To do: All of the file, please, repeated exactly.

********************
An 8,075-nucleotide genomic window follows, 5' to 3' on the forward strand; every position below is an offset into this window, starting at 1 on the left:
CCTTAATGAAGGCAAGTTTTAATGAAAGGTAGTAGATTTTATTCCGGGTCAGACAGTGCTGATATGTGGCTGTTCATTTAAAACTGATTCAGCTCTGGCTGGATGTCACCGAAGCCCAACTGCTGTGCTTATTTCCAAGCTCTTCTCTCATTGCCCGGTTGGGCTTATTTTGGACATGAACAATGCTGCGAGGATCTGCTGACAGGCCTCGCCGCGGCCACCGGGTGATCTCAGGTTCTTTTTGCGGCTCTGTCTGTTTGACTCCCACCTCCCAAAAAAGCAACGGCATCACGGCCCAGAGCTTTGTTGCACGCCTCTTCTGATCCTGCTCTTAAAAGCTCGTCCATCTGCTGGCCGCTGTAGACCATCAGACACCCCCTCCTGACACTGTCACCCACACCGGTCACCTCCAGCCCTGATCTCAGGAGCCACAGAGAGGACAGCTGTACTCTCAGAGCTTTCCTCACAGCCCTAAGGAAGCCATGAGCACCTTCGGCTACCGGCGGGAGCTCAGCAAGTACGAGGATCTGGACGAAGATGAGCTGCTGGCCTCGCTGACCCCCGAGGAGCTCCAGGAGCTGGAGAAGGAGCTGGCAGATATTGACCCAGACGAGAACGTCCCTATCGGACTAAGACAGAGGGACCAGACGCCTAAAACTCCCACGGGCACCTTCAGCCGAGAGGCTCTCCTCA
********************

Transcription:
An 8,075-nucleotide genomic window follows, 5' to 3' on the forward strand; every position below is an offset into this window, starting at 1 on the left:
CCTTAATGAAGGCAAGTTTTAATGAAAGGTAGTAGATTTTATTCCGGGTCAGACAGTGCTGATATGTGGCTGTTCATTTAAAACTGATTCAGCTCTGGCTGGATGTCACCGAAGCCCAACTGCTGTGCTTATTTCCAAGCTCTTCTCTCATTGCCCGGTTGGGCTTATTTTGGACATGAACAATGCTGCGAGGATCTGCTGACAGGCCTCGCCGCGGCCACCGGGTGATCTCAGGTTCTTTTTGCGGCTCTGTCTGTTTGACTCCCACCTCCCAAAAAAGCAACGGCATCACGGCCCAGAGCTTTGTTGCACGCCTCTTCTGATCCTGCTCTTAAAAGCTCGTCCATCTGCTGGCCGCTGTAGACCATCAGACACCCCCTCCTGACACTGTCACCCACACCGGTCACCTCCAGCCCTGATCTCAGGAGCCACAGAGAGGACAGCTGTACTCTCAGAGCTTTCCTCACAGCCCTAAGGAAGCCATGAGCACCTTCGGCTACCGGCGGGAGCTCAGCAAGTACGAGGATCTGGACGAAGATGAGCTGCTGGCCTCGCTGACCCCCGAGGAGCTCCAGGAGCTGGAGAAGGAGCTGGCAGATATTGACCCAGACGAGAACGTCCCTATCGGACTAAGACAGAGGGACCAGACGCCTAAAACTCCCACGGGCACCTTCAGCCGAGAGGCTCTCCTCA